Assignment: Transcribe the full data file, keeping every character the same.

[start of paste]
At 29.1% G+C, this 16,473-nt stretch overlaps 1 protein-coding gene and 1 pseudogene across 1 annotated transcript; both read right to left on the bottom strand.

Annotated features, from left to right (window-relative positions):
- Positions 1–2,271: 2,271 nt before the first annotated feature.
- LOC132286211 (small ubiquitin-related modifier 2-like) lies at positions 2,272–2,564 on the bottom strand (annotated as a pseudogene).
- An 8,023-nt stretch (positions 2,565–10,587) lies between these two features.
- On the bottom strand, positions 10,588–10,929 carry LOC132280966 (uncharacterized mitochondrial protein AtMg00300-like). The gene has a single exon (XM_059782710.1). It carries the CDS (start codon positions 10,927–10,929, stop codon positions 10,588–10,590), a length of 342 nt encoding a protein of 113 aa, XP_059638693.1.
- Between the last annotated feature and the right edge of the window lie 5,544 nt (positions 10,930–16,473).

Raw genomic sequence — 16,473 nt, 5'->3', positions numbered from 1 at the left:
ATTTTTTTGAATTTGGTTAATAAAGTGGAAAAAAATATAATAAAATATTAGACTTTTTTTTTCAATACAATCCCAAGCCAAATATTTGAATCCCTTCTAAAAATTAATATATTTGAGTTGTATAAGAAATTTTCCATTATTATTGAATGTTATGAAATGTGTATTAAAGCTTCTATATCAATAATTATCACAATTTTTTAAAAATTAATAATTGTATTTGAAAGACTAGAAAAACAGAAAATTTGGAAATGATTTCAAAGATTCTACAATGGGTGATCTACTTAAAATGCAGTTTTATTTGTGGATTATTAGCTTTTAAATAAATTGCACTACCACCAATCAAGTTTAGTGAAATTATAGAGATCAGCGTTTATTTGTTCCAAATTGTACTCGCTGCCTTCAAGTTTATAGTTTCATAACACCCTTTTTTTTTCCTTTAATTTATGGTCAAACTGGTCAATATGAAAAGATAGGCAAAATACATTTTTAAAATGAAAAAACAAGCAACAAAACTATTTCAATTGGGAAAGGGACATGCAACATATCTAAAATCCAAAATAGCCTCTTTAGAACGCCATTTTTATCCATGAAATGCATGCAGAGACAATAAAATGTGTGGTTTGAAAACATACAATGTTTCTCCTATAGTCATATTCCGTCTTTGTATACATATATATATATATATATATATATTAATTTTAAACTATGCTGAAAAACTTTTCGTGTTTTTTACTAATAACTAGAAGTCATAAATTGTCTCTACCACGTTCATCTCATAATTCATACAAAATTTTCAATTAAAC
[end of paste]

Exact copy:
At 29.1% G+C, this 16,473-nt stretch overlaps 1 protein-coding gene and 1 pseudogene across 1 annotated transcript; both read right to left on the bottom strand.

Annotated features, from left to right (window-relative positions):
- Positions 1–2,271: 2,271 nt before the first annotated feature.
- LOC132286211 (small ubiquitin-related modifier 2-like) lies at positions 2,272–2,564 on the bottom strand (annotated as a pseudogene).
- An 8,023-nt stretch (positions 2,565–10,587) lies between these two features.
- On the bottom strand, positions 10,588–10,929 carry LOC132280966 (uncharacterized mitochondrial protein AtMg00300-like). The gene has a single exon (XM_059782710.1). It carries the CDS (start codon positions 10,927–10,929, stop codon positions 10,588–10,590), a length of 342 nt encoding a protein of 113 aa, XP_059638693.1.
- Between the last annotated feature and the right edge of the window lie 5,544 nt (positions 10,930–16,473).

Raw genomic sequence — 16,473 nt, 5'->3', positions numbered from 1 at the left:
ATTTTTTTGAATTTGGTTAATAAAGTGGAAAAAAATATAATAAAATATTAGACTTTTTTTTTCAATACAATCCCAAGCCAAATATTTGAATCCCTTCTAAAAATTAATATATTTGAGTTGTATAAGAAATTTTCCATTATTATTGAATGTTATGAAATGTGTATTAAAGCTTCTATATCAATAATTATCACAATTTTTTAAAAATTAATAATTGTATTTGAAAGACTAGAAAAACAGAAAATTTGGAAATGATTTCAAAGATTCTACAATGGGTGATCTACTTAAAATGCAGTTTTATTTGTGGATTATTAGCTTTTAAATAAATTGCACTACCACCAATCAAGTTTAGTGAAATTATAGAGATCAGCGTTTATTTGTTCCAAATTGTACTCGCTGCCTTCAAGTTTATAGTTTCATAACACCCTTTTTTTTTCCTTTAATTTATGGTCAAACTGGTCAATATGAAAAGATAGGCAAAATACATTTTTAAAATGAAAAAACAAGCAACAAAACTATTTCAATTGGGAAAGGGACATGCAACATATCTAAAATCCAAAATAGCCTCTTTAGAACGCCATTTTTATCCATGAAATGCATGCAGAGACAATAAAATGTGTGGTTTGAAAACATACAATGTTTCTCCTATAGTCATATTCCGTCTTTGTATACATATATATATATATATATATATATTAATTTTAAACTATGCTGAAAAACTTTTCGTGTTTTTTACTAATAACTAGAAGTCATAAATTGTCTCTACCACGTTCATCTCATAATTCATACAAAATTTTCAATTAAAC